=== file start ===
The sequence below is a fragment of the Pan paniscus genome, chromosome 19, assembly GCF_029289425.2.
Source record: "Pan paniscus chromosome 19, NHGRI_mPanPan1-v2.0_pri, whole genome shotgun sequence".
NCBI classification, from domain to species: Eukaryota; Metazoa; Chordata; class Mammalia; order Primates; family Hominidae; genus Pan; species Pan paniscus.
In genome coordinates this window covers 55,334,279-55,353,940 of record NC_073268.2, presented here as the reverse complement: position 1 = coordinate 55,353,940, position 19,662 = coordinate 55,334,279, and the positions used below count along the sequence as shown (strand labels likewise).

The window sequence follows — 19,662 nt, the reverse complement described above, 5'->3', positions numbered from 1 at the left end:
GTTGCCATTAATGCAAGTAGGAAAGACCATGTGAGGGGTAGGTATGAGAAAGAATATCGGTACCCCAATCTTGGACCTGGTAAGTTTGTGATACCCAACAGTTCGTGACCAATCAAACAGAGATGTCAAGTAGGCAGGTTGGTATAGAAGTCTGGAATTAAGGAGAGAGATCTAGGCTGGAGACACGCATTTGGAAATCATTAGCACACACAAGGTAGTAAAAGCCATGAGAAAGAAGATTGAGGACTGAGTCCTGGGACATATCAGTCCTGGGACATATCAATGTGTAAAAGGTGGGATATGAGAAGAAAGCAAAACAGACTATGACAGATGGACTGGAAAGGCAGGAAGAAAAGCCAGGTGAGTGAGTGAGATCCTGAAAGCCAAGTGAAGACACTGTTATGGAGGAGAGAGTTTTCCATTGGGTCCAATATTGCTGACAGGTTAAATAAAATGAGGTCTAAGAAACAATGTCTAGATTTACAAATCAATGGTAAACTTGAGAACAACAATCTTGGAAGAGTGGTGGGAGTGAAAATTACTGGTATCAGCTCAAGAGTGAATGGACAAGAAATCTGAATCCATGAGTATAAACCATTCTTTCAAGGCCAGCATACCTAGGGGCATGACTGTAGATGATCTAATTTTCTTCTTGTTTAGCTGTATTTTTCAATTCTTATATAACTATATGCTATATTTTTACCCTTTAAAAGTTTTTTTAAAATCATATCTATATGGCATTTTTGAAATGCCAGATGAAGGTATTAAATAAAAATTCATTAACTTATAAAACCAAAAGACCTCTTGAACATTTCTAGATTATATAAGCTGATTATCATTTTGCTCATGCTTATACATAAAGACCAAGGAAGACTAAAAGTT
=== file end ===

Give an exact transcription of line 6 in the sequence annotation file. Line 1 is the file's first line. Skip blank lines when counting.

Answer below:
GTTGCCATTAATGCAAGTAGGAAAGACCATGTGAGGGGTAGGTATGAGAAAGAATATCGGTACCCCAATCTTGGACCTGGTAAGTTTGTGATACCCAACAGTTCGTGACCAATCAAACAGAGATGTCAAGTAGGCAGGTTGGTATAGAAGTCTGGAATTAAGGAGAGAGATCTAGGCTGGAGACACGCATTTGGAAATCATTAGCACACACAAGGTAGTAAAAGCCATGAGAAAGAAGATTGAGGACTGAGTCCTGGGACATATCAGTCCTGGGACATATCAATGTGTAAAAGGTGGGATATGAGAAGAAAGCAAAACAGACTATGACAGATGGACTGGAAAGGCAGGAAGAAAAGCCAGGTGAGTGAGTGAGATCCTGAAAGCCAAGTGAAGACACTGTTATGGAGGAGAGAGTTTTCCATTGGGTCCAATATTGCTGACAGGTTAAATAAAATGAGGTCTAAGAAACAATGTCTAGATTTACAAATCAATGGTAAACTTGAGAACAACAATCTTGGAAGAGTGGTGGGAGTGAAAATTACTGGTATCAGCTCAAGAGTGAATGGACAAGAAATCTGAATCCATGAGTATAAACCATTCTTTCAAGGCCAGCATACCTAGGGGCATGACTGTAGATGATCTAATTTTCTTCTTGTTTAGCTGTATTTTTCAATTCTTATATAACTATATGCTATATTTTTACCCTTTAAAAGTTTTTTTAAAATCATATCTATATGGCATTTTTGAAATGCCAGATGAAGGTATTAAATAAAAATTCATTAACTTATAAAACCAAAAGACCTCTTGAACATTTCTAGATTATATAAGCTGATTATCATTTTGCTCATGCTTATACATAAAGACCAAGGAAGACTAAAAGTT